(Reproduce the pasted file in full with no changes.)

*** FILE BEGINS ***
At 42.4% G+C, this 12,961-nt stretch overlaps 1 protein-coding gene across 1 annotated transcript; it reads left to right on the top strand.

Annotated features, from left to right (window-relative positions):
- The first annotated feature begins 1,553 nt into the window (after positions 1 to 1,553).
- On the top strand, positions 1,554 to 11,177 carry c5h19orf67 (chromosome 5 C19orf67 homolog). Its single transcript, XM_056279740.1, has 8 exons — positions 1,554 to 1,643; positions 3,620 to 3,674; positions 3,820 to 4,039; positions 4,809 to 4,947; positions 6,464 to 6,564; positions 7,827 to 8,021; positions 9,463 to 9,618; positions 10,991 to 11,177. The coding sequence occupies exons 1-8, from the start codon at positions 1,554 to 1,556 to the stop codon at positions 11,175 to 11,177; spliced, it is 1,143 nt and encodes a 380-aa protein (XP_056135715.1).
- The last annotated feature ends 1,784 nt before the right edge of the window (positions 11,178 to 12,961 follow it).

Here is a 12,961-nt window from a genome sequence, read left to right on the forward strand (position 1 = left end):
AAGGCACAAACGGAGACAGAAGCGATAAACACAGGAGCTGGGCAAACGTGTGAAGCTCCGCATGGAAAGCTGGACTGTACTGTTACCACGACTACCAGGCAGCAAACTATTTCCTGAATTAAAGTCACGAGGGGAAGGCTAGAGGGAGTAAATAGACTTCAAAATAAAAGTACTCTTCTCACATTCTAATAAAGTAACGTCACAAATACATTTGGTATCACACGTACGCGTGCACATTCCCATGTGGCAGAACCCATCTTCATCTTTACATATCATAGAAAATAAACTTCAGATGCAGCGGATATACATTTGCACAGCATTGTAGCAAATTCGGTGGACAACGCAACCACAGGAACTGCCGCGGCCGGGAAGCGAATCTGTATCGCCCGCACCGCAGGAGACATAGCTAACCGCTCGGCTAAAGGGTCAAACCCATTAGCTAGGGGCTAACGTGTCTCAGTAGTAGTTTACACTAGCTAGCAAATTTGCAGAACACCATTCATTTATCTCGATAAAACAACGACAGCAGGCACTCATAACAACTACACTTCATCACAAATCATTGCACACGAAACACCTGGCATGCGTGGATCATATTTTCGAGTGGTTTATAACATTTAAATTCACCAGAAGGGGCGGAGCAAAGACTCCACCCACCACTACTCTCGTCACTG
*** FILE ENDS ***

At 42.4% G+C, this 12,961-nt stretch overlaps 1 protein-coding gene across 1 annotated transcript; it reads left to right on the top strand.

Annotated features, from left to right (window-relative positions):
- The first annotated feature begins 1,553 nt into the window (after positions 1 to 1,553).
- On the top strand, positions 1,554 to 11,177 carry c5h19orf67 (chromosome 5 C19orf67 homolog). Its single transcript, XM_056279740.1, has 8 exons — positions 1,554 to 1,643; positions 3,620 to 3,674; positions 3,820 to 4,039; positions 4,809 to 4,947; positions 6,464 to 6,564; positions 7,827 to 8,021; positions 9,463 to 9,618; positions 10,991 to 11,177. The coding sequence occupies exons 1-8, from the start codon at positions 1,554 to 1,556 to the stop codon at positions 11,175 to 11,177; spliced, it is 1,143 nt and encodes a 380-aa protein (XP_056135715.1).
- The last annotated feature ends 1,784 nt before the right edge of the window (positions 11,178 to 12,961 follow it).

Here is a 12,961-nt window from a genome sequence, read left to right on the forward strand (position 1 = left end):
AAGGCACAAACGGAGACAGAAGCGATAAACACAGGAGCTGGGCAAACGTGTGAAGCTCCGCATGGAAAGCTGGACTGTACTGTTACCACGACTACCAGGCAGCAAACTATTTCCTGAATTAAAGTCACGAGGGGAAGGCTAGAGGGAGTAAATAGACTTCAAAATAAAAGTACTCTTCTCACATTCTAATAAAGTAACGTCACAAATACATTTGGTATCACACGTACGCGTGCACATTCCCATGTGGCAGAACCCATCTTCATCTTTACATATCATAGAAAATAAACTTCAGATGCAGCGGATATACATTTGCACAGCATTGTAGCAAATTCGGTGGACAACGCAACCACAGGAACTGCCGCGGCCGGGAAGCGAATCTGTATCGCCCGCACCGCAGGAGACATAGCTAACCGCTCGGCTAAAGGGTCAAACCCATTAGCTAGGGGCTAACGTGTCTCAGTAGTAGTTTACACTAGCTAGCAAATTTGCAGAACACCATTCATTTATCTCGATAAAACAACGACAGCAGGCACTCATAACAACTACACTTCATCACAAATCATTGCACACGAAACACCTGGCATGCGTGGATCATATTTTCGAGTGGTTTATAACATTTAAATTCACCAGAAGGGGCGGAGCAAAGACTCCACCCACCACTACTCTCGTCACTG